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I've had a Harris bipod for years, and while a good piece of equipment, it is a bit clumsy and adds quite a bit of weight to my rifles. I have begun looking at hand held bipods. I would appreciate your feedback on shooting sticks like the Bog Pod and

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  • I've had a Harris bipod for years, and while a good piece of equipment, it is a bit clumsy and adds quite a bit of weight to my rifles. I have begun looking at hand held bipods. I would appreciate your feedback on shooting sticks like the Bog Pod and

    I've had a Harris bipod for years, and while a good piece of equipment, it is a bit clumsy and adds quite a bit of weight to my rifles. I have begun looking at hand held bipods. I would appreciate your feedback on shooting sticks like the Bog Pod and Primos Trigger Stick. Thanks for your help.

  • #2
    I have used and been around several types of hand carry shooting sticks and have found them to be a bit more clumsy and always just out of reach while strapped on a pack or in a vest pocket. I have always gone back to my Harris bipods. They are always on the rifle and can with practice can be deployed and adjusted with very minimal movement and noise. The vast majority of my shooting is prone and they provide bench solid platform to shoot from. Experiment around with stuff borrowed from friends before dropping cash on something you don't like.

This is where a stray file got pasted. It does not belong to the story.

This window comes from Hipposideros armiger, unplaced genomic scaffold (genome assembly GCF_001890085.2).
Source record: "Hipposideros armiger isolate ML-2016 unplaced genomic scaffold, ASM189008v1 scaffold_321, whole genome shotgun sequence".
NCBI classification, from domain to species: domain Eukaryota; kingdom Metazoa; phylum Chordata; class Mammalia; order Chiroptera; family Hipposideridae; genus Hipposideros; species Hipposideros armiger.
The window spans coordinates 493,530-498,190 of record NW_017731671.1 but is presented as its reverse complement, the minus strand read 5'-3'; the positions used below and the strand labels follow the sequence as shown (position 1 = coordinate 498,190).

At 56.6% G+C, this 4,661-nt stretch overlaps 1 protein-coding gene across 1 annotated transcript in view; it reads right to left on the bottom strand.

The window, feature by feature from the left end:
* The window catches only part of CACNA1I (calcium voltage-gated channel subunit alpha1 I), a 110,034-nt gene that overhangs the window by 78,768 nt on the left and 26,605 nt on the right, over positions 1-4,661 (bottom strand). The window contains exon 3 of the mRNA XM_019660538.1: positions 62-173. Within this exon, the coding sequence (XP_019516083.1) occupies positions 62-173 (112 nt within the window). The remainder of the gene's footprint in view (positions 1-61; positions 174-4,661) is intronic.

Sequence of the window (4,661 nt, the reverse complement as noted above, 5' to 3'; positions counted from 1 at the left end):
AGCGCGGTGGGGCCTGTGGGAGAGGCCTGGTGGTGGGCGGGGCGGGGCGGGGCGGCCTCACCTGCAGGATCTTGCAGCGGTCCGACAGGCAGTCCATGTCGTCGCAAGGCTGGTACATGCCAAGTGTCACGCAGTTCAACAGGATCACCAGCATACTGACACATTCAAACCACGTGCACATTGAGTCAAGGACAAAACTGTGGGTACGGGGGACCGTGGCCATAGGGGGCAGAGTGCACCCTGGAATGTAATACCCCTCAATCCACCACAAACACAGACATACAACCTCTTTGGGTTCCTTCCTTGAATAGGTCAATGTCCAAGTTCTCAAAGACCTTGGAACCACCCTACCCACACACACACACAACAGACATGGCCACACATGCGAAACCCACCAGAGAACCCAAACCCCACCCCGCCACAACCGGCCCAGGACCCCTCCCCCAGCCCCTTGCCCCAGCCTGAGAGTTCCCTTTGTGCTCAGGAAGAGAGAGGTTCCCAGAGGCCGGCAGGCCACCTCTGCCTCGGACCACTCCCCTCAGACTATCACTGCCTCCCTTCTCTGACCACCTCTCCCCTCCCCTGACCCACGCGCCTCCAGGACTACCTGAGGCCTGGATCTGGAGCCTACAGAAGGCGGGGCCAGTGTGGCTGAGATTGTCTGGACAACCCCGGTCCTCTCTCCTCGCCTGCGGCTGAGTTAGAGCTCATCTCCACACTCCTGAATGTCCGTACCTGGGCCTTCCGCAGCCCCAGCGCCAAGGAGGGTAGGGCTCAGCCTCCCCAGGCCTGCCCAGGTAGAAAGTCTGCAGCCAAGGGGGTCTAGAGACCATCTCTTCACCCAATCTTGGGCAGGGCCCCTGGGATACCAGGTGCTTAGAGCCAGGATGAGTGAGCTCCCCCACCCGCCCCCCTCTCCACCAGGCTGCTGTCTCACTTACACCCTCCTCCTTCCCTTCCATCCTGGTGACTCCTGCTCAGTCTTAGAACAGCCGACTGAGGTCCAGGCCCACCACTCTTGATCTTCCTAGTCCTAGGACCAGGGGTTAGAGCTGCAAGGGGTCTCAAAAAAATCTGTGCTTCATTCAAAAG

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    • #3
      Before laying out the money to buy one of your suggestions, I would make a set of shooting sticks out of a couple of 3 or 4' x 5/8 or 3/4" hardwood dowels. In my opinion they work just as well as the commercially-made shooting sticks or handheld bipods, at a fraction of the cost.

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      • #4
        I'm with huntfishtrap. I have made several sets of shooting sticks out of fiberglass tent poles. Cut the cord on the poles and retie them at the bottoms so there are two sections for each side. Get a large vinyl pencil eraser and punch two side by side holes about an inch apart with brass from a .357 or .38. Push the poles through the holes in the eraser, which will hold the poles together and provide a flexible rest for the gun. Two old .44 hulls will fit right over each bottom for feet. Cover with camo spray paint and you are good to go. They provide a very solid rest and collapse small enough to fit in a backpack. They are cheap and easy to make, very durable and provide a rest as good as any store bought I have used. There is just something about using equipment that you have made that makes a successful hunt even more gratifying.

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        • #5
          Thanks for the feedback on this. I appreciate it.

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